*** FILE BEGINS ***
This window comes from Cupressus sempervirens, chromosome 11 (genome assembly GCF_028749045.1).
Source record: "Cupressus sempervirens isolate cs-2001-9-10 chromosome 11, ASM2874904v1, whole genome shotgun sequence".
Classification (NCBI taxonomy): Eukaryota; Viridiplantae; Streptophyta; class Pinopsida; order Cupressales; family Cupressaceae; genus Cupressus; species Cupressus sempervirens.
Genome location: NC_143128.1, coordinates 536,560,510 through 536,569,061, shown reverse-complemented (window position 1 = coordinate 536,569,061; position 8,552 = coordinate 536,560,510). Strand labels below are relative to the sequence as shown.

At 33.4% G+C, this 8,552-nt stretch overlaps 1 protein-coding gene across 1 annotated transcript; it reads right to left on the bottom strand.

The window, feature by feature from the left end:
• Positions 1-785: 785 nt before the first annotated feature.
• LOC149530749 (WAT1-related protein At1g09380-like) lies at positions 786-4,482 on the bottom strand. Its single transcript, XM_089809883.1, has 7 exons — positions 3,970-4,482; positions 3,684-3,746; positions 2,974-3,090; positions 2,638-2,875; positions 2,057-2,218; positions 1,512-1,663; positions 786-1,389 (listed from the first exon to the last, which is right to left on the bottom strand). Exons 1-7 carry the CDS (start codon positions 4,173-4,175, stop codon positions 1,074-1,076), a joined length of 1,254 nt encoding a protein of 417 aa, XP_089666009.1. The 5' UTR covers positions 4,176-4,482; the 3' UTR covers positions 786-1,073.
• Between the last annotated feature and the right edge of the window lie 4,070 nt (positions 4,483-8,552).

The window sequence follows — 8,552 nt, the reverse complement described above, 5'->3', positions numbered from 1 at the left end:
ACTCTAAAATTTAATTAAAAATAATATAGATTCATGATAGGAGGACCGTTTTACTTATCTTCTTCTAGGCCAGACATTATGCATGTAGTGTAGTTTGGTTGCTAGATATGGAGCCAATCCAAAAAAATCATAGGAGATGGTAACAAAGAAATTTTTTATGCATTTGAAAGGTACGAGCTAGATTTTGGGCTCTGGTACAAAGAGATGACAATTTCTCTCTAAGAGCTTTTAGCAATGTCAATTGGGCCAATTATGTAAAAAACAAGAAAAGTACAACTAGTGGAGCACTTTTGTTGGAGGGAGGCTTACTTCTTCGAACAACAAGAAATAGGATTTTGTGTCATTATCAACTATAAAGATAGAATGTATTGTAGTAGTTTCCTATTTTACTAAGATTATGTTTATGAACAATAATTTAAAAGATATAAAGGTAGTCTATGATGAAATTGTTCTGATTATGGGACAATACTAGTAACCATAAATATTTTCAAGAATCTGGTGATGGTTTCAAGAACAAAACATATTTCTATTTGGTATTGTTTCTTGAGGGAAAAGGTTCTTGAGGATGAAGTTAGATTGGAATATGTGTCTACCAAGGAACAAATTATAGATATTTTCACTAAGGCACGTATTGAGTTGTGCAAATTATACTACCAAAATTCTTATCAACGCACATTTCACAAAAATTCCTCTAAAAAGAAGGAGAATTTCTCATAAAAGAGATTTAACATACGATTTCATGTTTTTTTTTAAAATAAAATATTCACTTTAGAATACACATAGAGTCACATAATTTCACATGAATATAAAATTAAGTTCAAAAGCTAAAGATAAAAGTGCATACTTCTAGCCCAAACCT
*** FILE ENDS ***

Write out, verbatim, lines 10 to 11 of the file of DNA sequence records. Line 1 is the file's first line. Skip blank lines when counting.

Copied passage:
The window sequence follows — 8,552 nt, the reverse complement described above, 5'->3', positions numbered from 1 at the left end:
ACTCTAAAATTTAATTAAAAATAATATAGATTCATGATAGGAGGACCGTTTTACTTATCTTCTTCTAGGCCAGACATTATGCATGTAGTGTAGTTTGGTTGCTAGATATGGAGCCAATCCAAAAAAATCATAGGAGATGGTAACAAAGAAATTTTTTATGCATTTGAAAGGTACGAGCTAGATTTTGGGCTCTGGTACAAAGAGATGACAATTTCTCTCTAAGAGCTTTTAGCAATGTCAATTGGGCCAATTATGTAAAAAACAAGAAAAGTACAACTAGTGGAGCACTTTTGTTGGAGGGAGGCTTACTTCTTCGAACAACAAGAAATAGGATTTTGTGTCATTATCAACTATAAAGATAGAATGTATTGTAGTAGTTTCCTATTTTACTAAGATTATGTTTATGAACAATAATTTAAAAGATATAAAGGTAGTCTATGATGAAATTGTTCTGATTATGGGACAATACTAGTAACCATAAATATTTTCAAGAATCTGGTGATGGTTTCAAGAACAAAACATATTTCTATTTGGTATTGTTTCTTGAGGGAAAAGGTTCTTGAGGATGAAGTTAGATTGGAATATGTGTCTACCAAGGAACAAATTATAGATATTTTCACTAAGGCACGTATTGAGTTGTGCAAATTATACTACCAAAATTCTTATCAACGCACATTTCACAAAAATTCCTCTAAAAAGAAGGAGAATTTCTCATAAAAGAGATTTAACATACGATTTCATGTTTTTTTTTAAAATAAAATATTCACTTTAGAATACACATAGAGTCACATAATTTCACATGAATATAAAATTAAGTTCAAAAGCTAAAGATAAAAGTGCATACTTCTAGCCCAAACCT